Bryan Dooley

Cruise stocks look like bargains

  • Investment options: prices of cruise line stocks have fallen to attractive levels (File photograph)

Earlier this year I wrote about the island capital markets (“Investment Opportunities in the islands” — March 19, 2019) highlighting what were in my opinion the best investments closer to home. In scanning the offshore world, my conclusion was that the preferred stock of Bermuda-based reinsurance companies would be a good place to make a return.

Indeed, that strategy has been a good choice. A basket of Bermuda-based preferreds achieved a total return of 17.5 per cent for the first half of 2019. This return includes stock dividend yields of between 5 and 7 per cent in addition to price appreciation across the board. Representative securities include issues backed by Arch Capital Group, Axis Capital and RenaissanceRe Holdings.

Fixed-income securities, including preferred stock issues appreciate in price when interest rates decline and since the beginning of the year, the ten-year US Treasury bond yield has fallen from 2.68 per cent to about 2 per cent. But after the recent price surge, prefs may have run their course for now.

For another island opportunity, look no further than the cruise ship industry. While the three main players are headquartered in the US, their travel routes span throughout the Caribbean and Bermuda in addition to many other parts around the world. According to government reports, Bermuda hosted approximately 168 cruise ships and 476,000 passengers in 2018. The numbers are expected to increase by 14 per cent this year according to the Bermuda’s Department of Marine & Ports Services. The majority of the large ships are registered in the Bahamas for tax and regulatory reasons.

Due to the capital-intensive nature of the business, the cruise industry operates as a classic oligopoly and pricing generally remains firm as high costs discourage new entrants. Carnival Cruise Lines (CCL), Royal Caribbean (RCL) and Norwegian Cruise Lines (NCLH) dominate the sector. Carnival, which has a dual stock listing in both New York and London, is the largest of the three with more than 100 ships in service, while Royal Caribbean Cruises Ltd is the second largest with approximately 40 ships. Combined, the two companies control about three-fourths of the global cruise ship market, but almost half of all cruises in the world are booked through Carnival and its subsidiaries.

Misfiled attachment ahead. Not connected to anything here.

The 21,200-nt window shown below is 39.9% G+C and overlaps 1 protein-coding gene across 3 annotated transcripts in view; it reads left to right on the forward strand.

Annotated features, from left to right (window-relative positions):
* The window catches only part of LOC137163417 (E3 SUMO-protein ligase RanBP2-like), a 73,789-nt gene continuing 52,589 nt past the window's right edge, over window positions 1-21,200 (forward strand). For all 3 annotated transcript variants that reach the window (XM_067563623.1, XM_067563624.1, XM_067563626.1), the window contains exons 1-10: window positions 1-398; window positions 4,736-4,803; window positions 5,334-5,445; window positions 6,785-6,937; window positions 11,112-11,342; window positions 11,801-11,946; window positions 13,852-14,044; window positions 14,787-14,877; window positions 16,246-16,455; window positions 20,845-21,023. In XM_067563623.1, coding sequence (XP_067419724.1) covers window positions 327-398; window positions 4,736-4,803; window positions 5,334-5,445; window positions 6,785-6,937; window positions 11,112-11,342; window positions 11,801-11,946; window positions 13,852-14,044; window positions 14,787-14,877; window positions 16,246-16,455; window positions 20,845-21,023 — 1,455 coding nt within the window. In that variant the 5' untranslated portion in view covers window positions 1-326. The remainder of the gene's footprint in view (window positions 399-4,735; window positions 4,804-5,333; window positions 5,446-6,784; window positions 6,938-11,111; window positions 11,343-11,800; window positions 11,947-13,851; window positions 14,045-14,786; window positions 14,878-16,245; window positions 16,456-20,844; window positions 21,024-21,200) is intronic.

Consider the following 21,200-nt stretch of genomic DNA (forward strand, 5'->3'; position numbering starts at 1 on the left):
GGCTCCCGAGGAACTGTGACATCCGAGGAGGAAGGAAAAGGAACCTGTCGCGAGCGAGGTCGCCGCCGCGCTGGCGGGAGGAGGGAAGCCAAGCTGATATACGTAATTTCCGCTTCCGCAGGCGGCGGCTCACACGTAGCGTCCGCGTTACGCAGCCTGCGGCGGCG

Weakness in Europe and president Trump’s recent decision to pull the plug on Cuba as a port of call for Americans have knocked the stocks down as the broader market hits new highs. Some analysts have downgraded the sector in recent weeks as earnings are guided lower, but longer-term investors should consider this entry point.

Amid the wreckage, a good choice for income-oriented investors is Carnival Cruise Lines (ticker CCL), paying a dividend of 4.3 per cent which they have increased at an average rate of 14.8 per cent over the past five years. CCL shares are currently priced around $46 per share, trading near a four-year low.

Carnival operates under nine global brands and has more than one hundred ships on the ocean. Altogether, the company has passenger capacity of more than 200,000 allowing it to reach a wide group of consumers in a lightly penetrated vacation segment.

Less than 4 per cent of the population has ever cruised but the market is expanding as baby boomers age. Carnival benefits from its efficient scale with the lowest unit costs in the industry in addition to valuable brand assets.

The second largest company, Royal Caribbean has less exposure to the softening European market and therefore has suffered a smaller price decline. Royal pays a dividend of 2.5 per cent, lower than Carnival but the company has raised its payout at a faster average annual rate of 22.8 per cent over the past five years. RCL is acknowledged as a savvy operator with its leader, Richard Fain recently selected by Barron’s magazine as one of the top 30 CEOs in the world.

With Europe still in the doldrums, it may take some time before bookings in the region begin to normalise, however, the fallout from the Cuba ban appears manageable. Analysts believe Royal Caribbean will take a one-time earnings hit of about 3 per cent against its prior $9.65-$9.85 full-year guidance for Cuba. However, the company expects bookings to be fully remedied by the first half of 2020.

Finding income plays in a yield-starved world is a current challenge, but the cruise companies look like solid longer-term income and growth plays for those willing to navigate some choppy waters in the near term.

Bryan Dooley, CFA, is the senior portfolio manager and general manager of LOM Asset Management Ltd in Bermuda. Please contact LOM at 292-5000 for further information. This communication is for information purposes only. It is not intended as an offer or solicitation for the purchase or sale of any financial instrument, investment product or service. Readers should consult with their brokers if such information and or opinions would be in their best interest when making investment decisions. LOM is licensed to conduct investment business by the Bermuda Monetary Authority.